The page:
Pension Fund Investment in P3 Infrastructure

Commentary

Pension Fund Investment in P3 Infrastructure

Investment in P3 infrastructure continues to be a major global trend, and public pension funds are emerging as key players.

Investment in P3 infrastructure continues to be a major global trend, and public pension funds are emerging as key players. As I report in the “Transportation Finance” chapter of Reason Foundation’s Annual Privatization Report 2016, infrastructure equity investment funds over the past decade have raised approximately $350 billion to invest as equity in all forms of infrastructure. At a typical 25% equity/75% debt ratio, that would support $1.4 trillion worth of projects.

Two of the 30 largest global infrastructure investors, as ranked by Infrastructure Investor, are public pension funds: Australia’s IFM Investors (#5) and Canada’s Borealis Infrastructure (#7). Australian and Canadian pension funds were first-movers among pension funds, these days devoting about 5% of their portfolios to infrastructure. By contrast, U.S. pension funds are just getting started, with the larger ones still seeking to reach initial targets of 1-1.5% of their portfolios.

But U.S. funds are increasingly moving in this direction. The reason is simple: in today’s very low interest-rate environment, they find it difficult to achieve their needed 7-8% overall return on their investment portfolios. Hence, as Reuters reported in June, “More U.S. public pension funds are looking to buy real assets for their portfolios, seeking cash-generating, stable investments in this low-interest environment.”

In a long post on June 14th, Pension Pulse provided more specifics on why major funds like CalPERS (which recently bought a 10% stake in the Indiana Toll Road concession) are moving into this sector. It first noted that “The number of institutional investors with stakes in infrastructure has more than doubled since 2011 to more than 2,750 from 1,300,” and that among the top 10 public pension funds investing in infrastructure, “allocations more than quadrupled over the past five years to $17.7 billion.” It then reminded readers that “The long life cycles of road, airport, and energy projects correspond well with funds’ long-term liabilities.” And, “there’s also the allure of inflation protection, as toll revenues often rise at a similar pace.”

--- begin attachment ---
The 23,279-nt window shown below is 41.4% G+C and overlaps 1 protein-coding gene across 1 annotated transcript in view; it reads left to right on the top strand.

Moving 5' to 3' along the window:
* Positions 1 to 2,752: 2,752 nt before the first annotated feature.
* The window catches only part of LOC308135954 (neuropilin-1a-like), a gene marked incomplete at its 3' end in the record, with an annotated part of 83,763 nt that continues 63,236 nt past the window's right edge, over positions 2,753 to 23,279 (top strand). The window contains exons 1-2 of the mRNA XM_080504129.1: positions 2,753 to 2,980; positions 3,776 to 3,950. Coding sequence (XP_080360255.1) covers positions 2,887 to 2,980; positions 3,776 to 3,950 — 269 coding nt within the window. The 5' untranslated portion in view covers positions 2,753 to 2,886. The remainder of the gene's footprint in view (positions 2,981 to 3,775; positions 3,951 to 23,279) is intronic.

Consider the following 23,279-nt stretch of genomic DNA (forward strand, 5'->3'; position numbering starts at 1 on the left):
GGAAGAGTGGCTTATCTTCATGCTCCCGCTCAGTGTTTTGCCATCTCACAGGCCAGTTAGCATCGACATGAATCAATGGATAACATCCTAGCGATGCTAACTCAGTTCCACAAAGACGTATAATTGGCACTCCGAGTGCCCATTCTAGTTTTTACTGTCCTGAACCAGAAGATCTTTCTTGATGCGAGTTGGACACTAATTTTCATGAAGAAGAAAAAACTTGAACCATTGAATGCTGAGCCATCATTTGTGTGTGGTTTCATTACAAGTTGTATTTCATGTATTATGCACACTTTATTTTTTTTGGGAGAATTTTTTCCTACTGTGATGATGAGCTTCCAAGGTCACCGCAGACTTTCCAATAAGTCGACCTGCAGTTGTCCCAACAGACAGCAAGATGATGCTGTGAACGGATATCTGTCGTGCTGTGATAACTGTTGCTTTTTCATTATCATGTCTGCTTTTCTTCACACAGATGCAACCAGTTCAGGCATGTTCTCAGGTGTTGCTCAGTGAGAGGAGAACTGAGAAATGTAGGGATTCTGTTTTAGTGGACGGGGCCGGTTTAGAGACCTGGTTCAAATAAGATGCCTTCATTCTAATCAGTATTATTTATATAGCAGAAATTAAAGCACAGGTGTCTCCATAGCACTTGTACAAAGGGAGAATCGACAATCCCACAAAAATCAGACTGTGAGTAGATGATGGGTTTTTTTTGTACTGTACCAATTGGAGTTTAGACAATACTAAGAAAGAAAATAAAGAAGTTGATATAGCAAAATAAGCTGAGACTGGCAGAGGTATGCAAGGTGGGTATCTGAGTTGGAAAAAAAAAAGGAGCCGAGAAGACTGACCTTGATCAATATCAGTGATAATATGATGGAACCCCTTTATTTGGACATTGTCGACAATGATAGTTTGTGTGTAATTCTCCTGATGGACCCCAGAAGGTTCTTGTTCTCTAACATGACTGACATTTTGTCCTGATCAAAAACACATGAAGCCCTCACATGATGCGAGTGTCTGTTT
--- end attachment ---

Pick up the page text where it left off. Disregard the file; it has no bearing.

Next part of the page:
Analyst John Ryan of Greengate LLC produced a detailed report on this subject for McGraw Hill Financial’s Global Institute, “The Public Pension Core Funding Gap and Infrastructure Public-Private Partnerships.” It goes deeper into what makes for a good fit for pension funds. He draws a distinction between P3 concessions entered into for “traditional” reasons (such as to gain efficiencies from smarter procurement) versus those entered into for financial motivations (e.g., monetization of the asset value of existing, often aging, infrastructure). Ryan concludes that the latter cases generally provide a better fit for pension funds, for two main reasons:

1. A much larger supply of projects, since the need to reconstruct and maintain aging infrastructure is much greater than the need to create brand new facilities.
2. Greater return on investment, assuming the concession structure is financed based on revenue-risk, rather than availability payments.